If one was to follow this mindset, it would become easy to see just why it was so infuriating to witness the division’s last hope, the aforementioned Hendricks, get robbed of a decision win against St-Pierre in their thrilling fight. It was such a robbery that every single journalist in press row except for Dave Meltzer scored it in favor of the challenger, and it wasn’t until the Sunday morning stick-it-to-Dana-White contrarian faction weighed in on it that we saw anything resembling a substantial dissenting voice in the matter (not to say that Meltzer isn’t a substantial voice, but substantial in terms of numbers). To see the champ take his ball, or championship title in this case, and go home immediately after this fight could’ve been the death knell for the division. Thankfully, GSP ended up relinquishing his title, and a fresh, highly competitive welterweight division eventually emerged from the ashes.

The remainder of 2013 and 2014 saw the rise of quite a few legitimate contenders for the welterweight crown, from relatively newer yet battle-tested faces like Rory MacDonald, Hector Lombard and Tyron Woodley to old faces like Robbie Lawler and Matt Brown who were once thought to have lost their relevance. When at one time each of these contenders may have been seen as the latest foil for GSP, the division is now wide open and it is feasible for any one of these contenders to win the title from current champ Hendricks on any given night.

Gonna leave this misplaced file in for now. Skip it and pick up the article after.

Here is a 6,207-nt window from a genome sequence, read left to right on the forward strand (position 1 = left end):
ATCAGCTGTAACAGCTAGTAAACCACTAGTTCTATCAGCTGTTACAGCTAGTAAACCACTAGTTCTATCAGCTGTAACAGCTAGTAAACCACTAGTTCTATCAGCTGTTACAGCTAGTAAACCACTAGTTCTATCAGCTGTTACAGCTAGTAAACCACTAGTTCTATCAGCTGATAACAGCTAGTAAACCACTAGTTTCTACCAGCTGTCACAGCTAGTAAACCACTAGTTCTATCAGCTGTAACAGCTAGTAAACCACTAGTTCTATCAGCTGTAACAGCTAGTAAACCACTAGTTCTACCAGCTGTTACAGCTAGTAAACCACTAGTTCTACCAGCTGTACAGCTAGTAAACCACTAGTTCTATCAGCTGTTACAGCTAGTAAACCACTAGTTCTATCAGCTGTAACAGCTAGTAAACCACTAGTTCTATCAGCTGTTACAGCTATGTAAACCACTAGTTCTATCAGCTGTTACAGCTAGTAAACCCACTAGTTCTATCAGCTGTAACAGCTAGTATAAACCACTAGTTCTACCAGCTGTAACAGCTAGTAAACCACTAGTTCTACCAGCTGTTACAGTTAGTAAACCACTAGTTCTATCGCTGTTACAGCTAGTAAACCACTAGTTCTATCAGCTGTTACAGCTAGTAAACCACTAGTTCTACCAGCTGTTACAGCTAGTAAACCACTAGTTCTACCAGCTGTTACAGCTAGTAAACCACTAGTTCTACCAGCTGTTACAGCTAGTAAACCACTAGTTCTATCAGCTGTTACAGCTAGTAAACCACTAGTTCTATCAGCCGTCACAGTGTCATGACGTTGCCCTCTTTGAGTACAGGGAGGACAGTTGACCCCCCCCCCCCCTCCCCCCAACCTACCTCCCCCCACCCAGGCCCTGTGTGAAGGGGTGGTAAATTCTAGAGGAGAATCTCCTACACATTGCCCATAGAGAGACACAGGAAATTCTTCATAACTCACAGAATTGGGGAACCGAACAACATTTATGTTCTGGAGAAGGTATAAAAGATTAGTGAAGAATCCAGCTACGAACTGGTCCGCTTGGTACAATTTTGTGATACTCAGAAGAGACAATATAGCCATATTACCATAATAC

Another issue the welterweight division had to deal with for the last few years of GSP’s reign was his constant knee injuries holding the whole thing up. When Condit was awarded a title shot against St-Pierre at UFC 137 on Oct. 29, 2011, due to original challenger Nick Diaz’s failure to meet his promotional obligations, St-Pierre sustained an ACL tear during training which put him out of action for a few months. Not only did this put the champ on the shelf, but it also caused Condit to wait on the sidelines for his return. When Diaz ended up utterly dominating Penn at UFC 137, he called out both GSP and Condit, and this forced UFC President Dana White to decide to give Diaz the shot at the title at UFC 143 on Feb. 4, 2012, when GSP was supposed to return from his injury. Unfortunately, in the lead-up to this fight, GSP injured his other knee, which put him back on the shelf for a then-undetermined amount of time. Condit and Diaz ended up fighting at UFC 143 for the interim title, which Condit won. Once Condit was the interim champion of the weight class, he again made the choice to sit on the shelf and wait for the return of St-Pierre, not defending his title once in the meantime. By the time the two finally faced off when UFC 154 came along, it was Nov. 17, 2012, over a year after St-Pierre’s originally slated fight with Condit.